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Sunday Service, 9th August 2020

Opening prayer

We are called to be a worshipping community, offering all to you our Lord and God.
We are called to be a missionary community, making known your redeeming love.
We are called to be a sacrificial community, generously giving from all that you have given us.
We are called to be an inclusive community, sharing the hospitality of your Kingdom with all.
We are called to be a prophetic community, challenging powers that oppress and corrupt.
Creating and redeeming God we give you thanks and praise.

Lord we come to you today, to covenant with you and with our brothers and sisters in Christ, praying that you will watch over us and walk with us in our daily pilgrimage. Pour your Spirit on us. Help us to walk in your way so that in the promises we have made before you and in the life we live together we may bring honour and glory to your name, Father Son and Holy Spirit.

Father God in heaven, you are very special.
We want you to be our King and for everyone to do what you say both here and in heaven.
Give us today the food we need.
We are sorry when we are nasty or unkind and we forgive those who are unkind and hurt us.
Keep us safe from badness, for you are the King of everything.
You are the strongest and we worship you for always. Amen.

(Build version of the Lord’s Prayer.)

Hymn 159 – Lord, for the years. Listen here.

Scripture Reading

Luke 19: 41–44 (NRSV)

As he came near and saw the city, he wept over it, saying, ‘If you, even you, had only recognized on this day the things that make for peace! But now they are hidden from your eyes. Indeed, the days will come upon you, when your enemies will set up ramparts around you and surround you, and hem you in on every side. They will crush you to the ground, you and your children within you, and they will not leave within you one stone upon another; because you did not recognize the time of your visitation from God.’

Photo by Connor Mollison on Unsplash

Sermon by Rev. Robert Gemmell: Christ and the City

Until the period of lockdown, city breaks were popular with many, the opportunities travel firms offered allowing us to spend a few days in, for example, London or Paris, Rome or Amsterdam, at a relatively cheap cost.

A number of years ago I visited Birmingham to attend the Baptist World Alliance Conference. I was pleasantly surprised by what the city had to offer: the layout of the city centre, the walkways, the canals, the eating places.

Perhaps my favourite ‘city visit’ was to Vancouver. Again the layout was impressive, the amenities it offered, the beauty of the surroundings, the sea and the mountains, the friendliness of the people.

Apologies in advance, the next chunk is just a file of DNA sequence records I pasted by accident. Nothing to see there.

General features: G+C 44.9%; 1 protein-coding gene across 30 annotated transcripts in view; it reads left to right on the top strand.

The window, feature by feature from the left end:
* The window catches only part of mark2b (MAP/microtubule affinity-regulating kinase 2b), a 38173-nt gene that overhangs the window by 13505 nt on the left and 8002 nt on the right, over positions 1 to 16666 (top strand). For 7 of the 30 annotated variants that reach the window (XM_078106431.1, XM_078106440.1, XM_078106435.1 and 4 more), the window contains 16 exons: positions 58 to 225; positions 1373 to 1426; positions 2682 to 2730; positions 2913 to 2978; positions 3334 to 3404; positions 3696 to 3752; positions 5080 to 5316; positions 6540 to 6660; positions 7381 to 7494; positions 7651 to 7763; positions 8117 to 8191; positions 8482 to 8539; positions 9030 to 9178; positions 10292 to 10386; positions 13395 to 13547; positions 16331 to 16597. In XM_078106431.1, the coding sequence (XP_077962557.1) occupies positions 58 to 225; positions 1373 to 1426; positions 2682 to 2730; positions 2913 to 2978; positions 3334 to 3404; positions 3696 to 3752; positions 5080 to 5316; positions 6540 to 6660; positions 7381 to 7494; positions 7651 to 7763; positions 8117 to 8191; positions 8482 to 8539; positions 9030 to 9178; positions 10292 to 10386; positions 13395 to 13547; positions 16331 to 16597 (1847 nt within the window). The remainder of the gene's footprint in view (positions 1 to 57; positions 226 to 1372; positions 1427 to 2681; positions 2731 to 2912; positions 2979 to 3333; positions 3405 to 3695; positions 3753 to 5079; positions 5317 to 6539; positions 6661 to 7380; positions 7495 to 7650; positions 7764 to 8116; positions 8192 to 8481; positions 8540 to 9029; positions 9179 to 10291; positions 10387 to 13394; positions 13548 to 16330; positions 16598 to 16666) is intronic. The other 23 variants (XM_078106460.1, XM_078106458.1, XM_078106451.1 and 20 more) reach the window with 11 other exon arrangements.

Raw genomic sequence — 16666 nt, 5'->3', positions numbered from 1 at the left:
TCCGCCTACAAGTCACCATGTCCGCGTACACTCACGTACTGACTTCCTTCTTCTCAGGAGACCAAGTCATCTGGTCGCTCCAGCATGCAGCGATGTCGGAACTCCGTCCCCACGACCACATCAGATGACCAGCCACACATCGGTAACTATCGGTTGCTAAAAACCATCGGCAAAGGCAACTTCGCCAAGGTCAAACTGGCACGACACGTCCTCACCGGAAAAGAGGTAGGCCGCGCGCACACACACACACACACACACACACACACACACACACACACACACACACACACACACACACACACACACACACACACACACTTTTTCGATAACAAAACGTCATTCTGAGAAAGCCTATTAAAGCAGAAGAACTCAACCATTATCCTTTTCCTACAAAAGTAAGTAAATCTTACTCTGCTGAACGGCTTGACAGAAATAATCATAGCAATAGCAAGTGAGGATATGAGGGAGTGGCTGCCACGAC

By way of contrast, I well remember the noise, the traffic chaos, the poverty of Bhopal in India when I had the privilege of visiting the Indian pastor who at the time was being supported by our local Baptist Church. Bhopal, I can assure you, is not on the Indian tourist route.

Any list of special cities wouldn’t be complete without reference to our own city of Edinburgh. Normally at this time of the year the city is ‘alive’ with locals and tourists enjoying the offerings of all the various festivals. Not so, of course, this year.

There are different ways of beholding a city and what it has to offer. Going back to the time of our Lord’s ministry this was certainly true of Jerusalem. Our Scripture reading from Luke’s Gospel refers to Jesus, sitting at a vantage point overlooking Jerusalem, a city crowded with locals and pilgrims, preparing themselves to celebrate the Passover. We find him surveying that scene; a scene, however, that brought tears to his eyes.

Tears, yes, but not tears shed as a sign of weakness, but the tears flowing from his caring and sensitive heart, from a feeling of sorrow, a sorrow that the nation had somehow lost its way, its reason for being.

Our Lord isn’t the only person recorded within Scripture as having shed a tear or two. David shed a tear as he cried out with grief on the death of his son: “O my son, my son Absolom, if only I had died in your place.” Peter wept as he rushed out of the courtyard of the High Priest after his denial of our Lord.

But back to the tears shed by our Lord as he overlooked Jerusalem. Why those tears? Let me pose three possibilities and you can see which of them seems most likely to you.

Could it have been because our Lord realised that some of the people were seeking security within their lives, but seeking it from the wrong sources? “The time will come when your enemies will surround you with barricades and close in on you from every side. They will completely destroy you and the people within your walls, not a single stone will they leave in place.” Luke 19: 43–44.